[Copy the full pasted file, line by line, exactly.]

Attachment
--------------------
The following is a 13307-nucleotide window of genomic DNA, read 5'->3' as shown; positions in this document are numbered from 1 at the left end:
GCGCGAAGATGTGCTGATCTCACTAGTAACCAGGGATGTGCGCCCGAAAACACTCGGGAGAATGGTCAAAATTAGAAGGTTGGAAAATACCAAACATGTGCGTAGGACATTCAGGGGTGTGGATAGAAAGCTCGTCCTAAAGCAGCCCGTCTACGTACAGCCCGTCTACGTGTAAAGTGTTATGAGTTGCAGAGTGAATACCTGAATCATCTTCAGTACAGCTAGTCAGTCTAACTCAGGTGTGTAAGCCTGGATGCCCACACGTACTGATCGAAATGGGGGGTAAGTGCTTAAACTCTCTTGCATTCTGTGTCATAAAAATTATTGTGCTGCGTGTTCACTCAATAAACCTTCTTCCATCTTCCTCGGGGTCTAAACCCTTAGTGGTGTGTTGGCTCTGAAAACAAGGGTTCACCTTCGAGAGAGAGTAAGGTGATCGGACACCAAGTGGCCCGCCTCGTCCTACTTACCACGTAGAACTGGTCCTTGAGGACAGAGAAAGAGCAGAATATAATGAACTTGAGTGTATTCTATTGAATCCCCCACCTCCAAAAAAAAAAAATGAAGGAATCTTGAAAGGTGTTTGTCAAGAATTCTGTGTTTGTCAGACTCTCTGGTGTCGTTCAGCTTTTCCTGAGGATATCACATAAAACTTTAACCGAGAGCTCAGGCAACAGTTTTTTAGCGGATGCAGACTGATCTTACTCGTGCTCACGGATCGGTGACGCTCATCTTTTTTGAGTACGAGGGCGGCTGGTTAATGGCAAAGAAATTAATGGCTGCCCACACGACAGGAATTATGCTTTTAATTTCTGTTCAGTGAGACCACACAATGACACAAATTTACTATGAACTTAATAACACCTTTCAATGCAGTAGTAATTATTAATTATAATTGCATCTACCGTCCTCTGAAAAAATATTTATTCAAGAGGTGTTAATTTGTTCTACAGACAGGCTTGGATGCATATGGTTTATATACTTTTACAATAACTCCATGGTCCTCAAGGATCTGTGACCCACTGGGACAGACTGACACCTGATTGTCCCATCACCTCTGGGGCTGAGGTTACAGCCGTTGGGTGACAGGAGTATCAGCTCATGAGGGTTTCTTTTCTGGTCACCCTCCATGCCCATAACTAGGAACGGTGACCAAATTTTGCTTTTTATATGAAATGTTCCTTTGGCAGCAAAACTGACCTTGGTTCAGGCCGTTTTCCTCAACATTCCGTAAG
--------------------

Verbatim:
The following is a 13307-nucleotide window of genomic DNA, read 5'->3' as shown; positions in this document are numbered from 1 at the left end:
GCGCGAAGATGTGCTGATCTCACTAGTAACCAGGGATGTGCGCCCGAAAACACTCGGGAGAATGGTCAAAATTAGAAGGTTGGAAAATACCAAACATGTGCGTAGGACATTCAGGGGTGTGGATAGAAAGCTCGTCCTAAAGCAGCCCGTCTACGTACAGCCCGTCTACGTGTAAAGTGTTATGAGTTGCAGAGTGAATACCTGAATCATCTTCAGTACAGCTAGTCAGTCTAACTCAGGTGTGTAAGCCTGGATGCCCACACGTACTGATCGAAATGGGGGGTAAGTGCTTAAACTCTCTTGCATTCTGTGTCATAAAAATTATTGTGCTGCGTGTTCACTCAATAAACCTTCTTCCATCTTCCTCGGGGTCTAAACCCTTAGTGGTGTGTTGGCTCTGAAAACAAGGGTTCACCTTCGAGAGAGAGTAAGGTGATCGGACACCAAGTGGCCCGCCTCGTCCTACTTACCACGTAGAACTGGTCCTTGAGGACAGAGAAAGAGCAGAATATAATGAACTTGAGTGTATTCTATTGAATCCCCCACCTCCAAAAAAAAAAAATGAAGGAATCTTGAAAGGTGTTTGTCAAGAATTCTGTGTTTGTCAGACTCTCTGGTGTCGTTCAGCTTTTCCTGAGGATATCACATAAAACTTTAACCGAGAGCTCAGGCAACAGTTTTTTAGCGGATGCAGACTGATCTTACTCGTGCTCACGGATCGGTGACGCTCATCTTTTTTGAGTACGAGGGCGGCTGGTTAATGGCAAAGAAATTAATGGCTGCCCACACGACAGGAATTATGCTTTTAATTTCTGTTCAGTGAGACCACACAATGACACAAATTTACTATGAACTTAATAACACCTTTCAATGCAGTAGTAATTATTAATTATAATTGCATCTACCGTCCTCTGAAAAAATATTTATTCAAGAGGTGTTAATTTGTTCTACAGACAGGCTTGGATGCATATGGTTTATATACTTTTACAATAACTCCATGGTCCTCAAGGATCTGTGACCCACTGGGACAGACTGACACCTGATTGTCCCATCACCTCTGGGGCTGAGGTTACAGCCGTTGGGTGACAGGAGTATCAGCTCATGAGGGTTTCTTTTCTGGTCACCCTCCATGCCCATAACTAGGAACGGTGACCAAATTTTGCTTTTTATATGAAATGTTCCTTTGGCAGCAAAACTGACCTTGGTTCAGGCCGTTTTCCTCAACATTCCGTAAG